May 31, 1987
Index Terms: MILITARY, FAMILY, EVENT
AS EX-PARATROOPERS GATHER, WIVES STRIKE OUT ON THEIR OWN
Nearly 300 former paratroopers have been swapping World War II stories this week at their annual reunion at the John Marshall Hotel. And while the former members of the 509th Parachute Infantry Battalion Association relive old times, their wives, like many who accompany husbands to conventions here, weren't holed up in air-conditioned hotel rooms.
Their functions at the 509th reunions include, but are not restricted to:
* "Gossip," several said.
* "Keeping the guys on the straight and narrow so they don't fall off the track," said a reunion veteran.
* "Listening to the bull" their husbands are swapping about the war and about jump school at Fort Benning, Ga.
But mostly the wives renew friendships struck up years ago at similar reunions in other parts of the country. Shopping and touring also ranked high on the list. Activities yesterday included a trip to Williamsburg, the state Capitol and other historical and cultural sites.
About 290 former members of the unit gathered at the annual reunion, which started Tuesday and will end today.
The 509th saw action during World War II in North Africa, Sicily, mainland Italy and southern France. Combat started for them in November 1942, when the troopers jumped in North Africa. The 1,700-mile flight from England to Africa and subsequent jump was the longest parachute assault in history. The 509th was also the first airborne unit to produce a Medal of Honor winner and the unit claims to have made the lowest mass jump in Airborne history, from an altitude of 140 feet at 190 mph. Altogether, 2,700 soldiers were a part of the 509th during the war. The unit was disbanded after the Battle of the Bulge and reactivated in the 1960s in West Germany. The unit now consists of only one company at Fort Rucker, Ala.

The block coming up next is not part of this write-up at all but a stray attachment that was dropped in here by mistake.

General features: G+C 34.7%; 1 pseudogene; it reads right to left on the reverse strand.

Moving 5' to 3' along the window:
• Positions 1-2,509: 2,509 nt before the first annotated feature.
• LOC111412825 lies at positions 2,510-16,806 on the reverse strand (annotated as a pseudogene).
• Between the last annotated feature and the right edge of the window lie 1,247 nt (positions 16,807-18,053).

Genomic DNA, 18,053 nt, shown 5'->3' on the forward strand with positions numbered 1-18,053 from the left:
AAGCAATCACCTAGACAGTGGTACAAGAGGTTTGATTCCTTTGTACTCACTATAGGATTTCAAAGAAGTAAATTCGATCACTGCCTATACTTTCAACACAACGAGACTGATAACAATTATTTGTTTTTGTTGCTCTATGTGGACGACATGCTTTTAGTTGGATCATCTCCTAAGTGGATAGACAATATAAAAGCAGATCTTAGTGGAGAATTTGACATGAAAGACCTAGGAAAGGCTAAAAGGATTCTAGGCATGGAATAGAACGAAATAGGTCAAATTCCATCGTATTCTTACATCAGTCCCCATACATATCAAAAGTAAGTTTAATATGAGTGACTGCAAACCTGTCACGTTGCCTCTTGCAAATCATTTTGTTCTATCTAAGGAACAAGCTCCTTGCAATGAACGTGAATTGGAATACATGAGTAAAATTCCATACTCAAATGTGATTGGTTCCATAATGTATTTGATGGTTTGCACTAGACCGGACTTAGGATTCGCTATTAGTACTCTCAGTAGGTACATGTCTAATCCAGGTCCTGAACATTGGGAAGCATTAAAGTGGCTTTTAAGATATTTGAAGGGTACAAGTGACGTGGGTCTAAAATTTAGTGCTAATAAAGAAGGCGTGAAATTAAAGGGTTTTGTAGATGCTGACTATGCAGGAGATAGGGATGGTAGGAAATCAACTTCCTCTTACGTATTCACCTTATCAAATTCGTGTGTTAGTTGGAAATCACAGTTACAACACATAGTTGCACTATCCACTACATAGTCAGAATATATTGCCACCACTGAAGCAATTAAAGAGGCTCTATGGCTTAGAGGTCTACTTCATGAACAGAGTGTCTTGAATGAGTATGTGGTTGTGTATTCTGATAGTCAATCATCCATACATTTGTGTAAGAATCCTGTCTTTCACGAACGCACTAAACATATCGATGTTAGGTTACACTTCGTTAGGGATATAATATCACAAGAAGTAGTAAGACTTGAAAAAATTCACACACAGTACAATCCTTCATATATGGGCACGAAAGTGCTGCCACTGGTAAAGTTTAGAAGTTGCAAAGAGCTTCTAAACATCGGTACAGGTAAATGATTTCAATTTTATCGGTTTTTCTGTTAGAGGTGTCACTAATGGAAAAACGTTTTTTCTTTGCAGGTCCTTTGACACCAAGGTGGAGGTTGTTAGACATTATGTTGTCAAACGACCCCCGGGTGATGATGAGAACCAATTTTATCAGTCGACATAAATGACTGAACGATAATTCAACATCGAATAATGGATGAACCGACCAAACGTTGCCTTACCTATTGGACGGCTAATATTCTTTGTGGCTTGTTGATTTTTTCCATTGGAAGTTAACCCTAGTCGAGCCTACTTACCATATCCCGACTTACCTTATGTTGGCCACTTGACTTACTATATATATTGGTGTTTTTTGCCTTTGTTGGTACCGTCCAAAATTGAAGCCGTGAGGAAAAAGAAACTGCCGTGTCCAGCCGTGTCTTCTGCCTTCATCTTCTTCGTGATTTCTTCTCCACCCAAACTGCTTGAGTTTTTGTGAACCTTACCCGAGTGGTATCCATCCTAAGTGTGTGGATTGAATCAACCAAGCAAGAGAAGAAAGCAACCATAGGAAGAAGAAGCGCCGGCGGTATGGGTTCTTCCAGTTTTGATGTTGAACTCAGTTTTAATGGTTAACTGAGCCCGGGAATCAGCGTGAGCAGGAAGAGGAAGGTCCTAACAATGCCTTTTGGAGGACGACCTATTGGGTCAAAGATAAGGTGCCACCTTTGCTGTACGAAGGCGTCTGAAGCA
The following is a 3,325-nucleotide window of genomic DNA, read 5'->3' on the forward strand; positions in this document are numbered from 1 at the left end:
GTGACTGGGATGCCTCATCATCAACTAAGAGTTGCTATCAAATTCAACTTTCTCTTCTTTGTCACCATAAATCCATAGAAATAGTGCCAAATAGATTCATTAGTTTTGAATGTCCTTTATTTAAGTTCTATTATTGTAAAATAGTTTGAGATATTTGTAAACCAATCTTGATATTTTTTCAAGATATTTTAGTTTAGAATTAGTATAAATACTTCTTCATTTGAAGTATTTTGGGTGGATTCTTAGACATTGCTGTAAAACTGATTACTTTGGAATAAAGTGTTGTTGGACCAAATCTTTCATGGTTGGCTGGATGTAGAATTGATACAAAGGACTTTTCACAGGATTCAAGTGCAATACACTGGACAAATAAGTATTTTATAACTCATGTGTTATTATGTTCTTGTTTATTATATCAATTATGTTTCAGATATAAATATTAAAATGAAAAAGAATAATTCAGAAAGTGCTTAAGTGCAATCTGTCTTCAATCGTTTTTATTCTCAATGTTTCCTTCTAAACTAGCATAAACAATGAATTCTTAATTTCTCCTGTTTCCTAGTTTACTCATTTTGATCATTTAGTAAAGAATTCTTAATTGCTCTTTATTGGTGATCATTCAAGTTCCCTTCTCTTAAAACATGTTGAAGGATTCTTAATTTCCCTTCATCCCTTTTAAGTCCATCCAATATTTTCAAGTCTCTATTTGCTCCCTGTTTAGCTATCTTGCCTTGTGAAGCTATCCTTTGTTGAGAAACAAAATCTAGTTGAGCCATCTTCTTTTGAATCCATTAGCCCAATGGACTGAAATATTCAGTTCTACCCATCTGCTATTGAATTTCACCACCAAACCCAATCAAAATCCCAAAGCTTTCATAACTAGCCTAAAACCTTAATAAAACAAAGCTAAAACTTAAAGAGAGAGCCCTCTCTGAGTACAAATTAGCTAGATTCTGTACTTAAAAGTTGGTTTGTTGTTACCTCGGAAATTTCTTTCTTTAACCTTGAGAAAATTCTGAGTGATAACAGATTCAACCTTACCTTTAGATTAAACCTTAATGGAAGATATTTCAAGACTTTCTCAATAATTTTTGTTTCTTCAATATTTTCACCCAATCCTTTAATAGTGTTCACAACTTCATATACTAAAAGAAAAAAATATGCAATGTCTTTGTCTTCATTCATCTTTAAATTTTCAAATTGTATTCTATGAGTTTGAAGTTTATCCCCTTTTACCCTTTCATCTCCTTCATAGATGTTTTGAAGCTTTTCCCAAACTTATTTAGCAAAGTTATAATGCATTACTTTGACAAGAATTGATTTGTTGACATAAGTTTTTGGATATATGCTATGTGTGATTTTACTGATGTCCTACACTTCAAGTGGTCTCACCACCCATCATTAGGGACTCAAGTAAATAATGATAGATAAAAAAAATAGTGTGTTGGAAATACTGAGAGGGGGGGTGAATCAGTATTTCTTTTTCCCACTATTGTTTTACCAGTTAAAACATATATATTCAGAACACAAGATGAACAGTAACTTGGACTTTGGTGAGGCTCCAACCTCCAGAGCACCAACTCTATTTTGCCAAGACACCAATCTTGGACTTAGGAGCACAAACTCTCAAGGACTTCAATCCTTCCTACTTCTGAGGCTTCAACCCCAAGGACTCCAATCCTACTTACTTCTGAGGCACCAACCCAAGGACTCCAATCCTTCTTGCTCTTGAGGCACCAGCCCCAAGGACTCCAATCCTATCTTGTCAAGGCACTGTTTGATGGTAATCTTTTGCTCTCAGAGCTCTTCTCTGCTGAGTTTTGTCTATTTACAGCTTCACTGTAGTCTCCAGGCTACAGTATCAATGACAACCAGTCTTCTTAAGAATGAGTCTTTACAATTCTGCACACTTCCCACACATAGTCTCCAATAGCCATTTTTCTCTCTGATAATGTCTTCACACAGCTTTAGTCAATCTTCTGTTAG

Paulette Greider of St. Petersburg, Fla., went to the top of City Hall, among other places, yesterday and enjoyed the view. Richmond, she said, "is beautiful. I really enjoy it." Like several other wives, Mrs. Greider is from France. ' ' I met my husband in Nice" in 1944, she said. "I was impressed with the capital building" and other architecture in the city, said Marge Davis of Baltimore, who was able to take a tour of Richmond. "I was impressed with the area. . . . It has a lot of history" Monument Avenue, she said, was particularly interesting.
Wayne Galicki, of New Jersey, eyed a group of women clowning around a photo prop of a U.S. paratrooper capturing an enemy soldier. "Boy," said Galicki, "there's a motley crew. And they're sober, too."
However, there's also sadness behind the reunions, as more members die. "We're losing some all the time now," one woman said. But the widows often carry on their association with the group.
Among the paraphernalia for sale at the reunion were caps that read: "My Grandad Was a Paratrooper." "I think the biggest thing," said Janie Neill, "is that we really care for one another."
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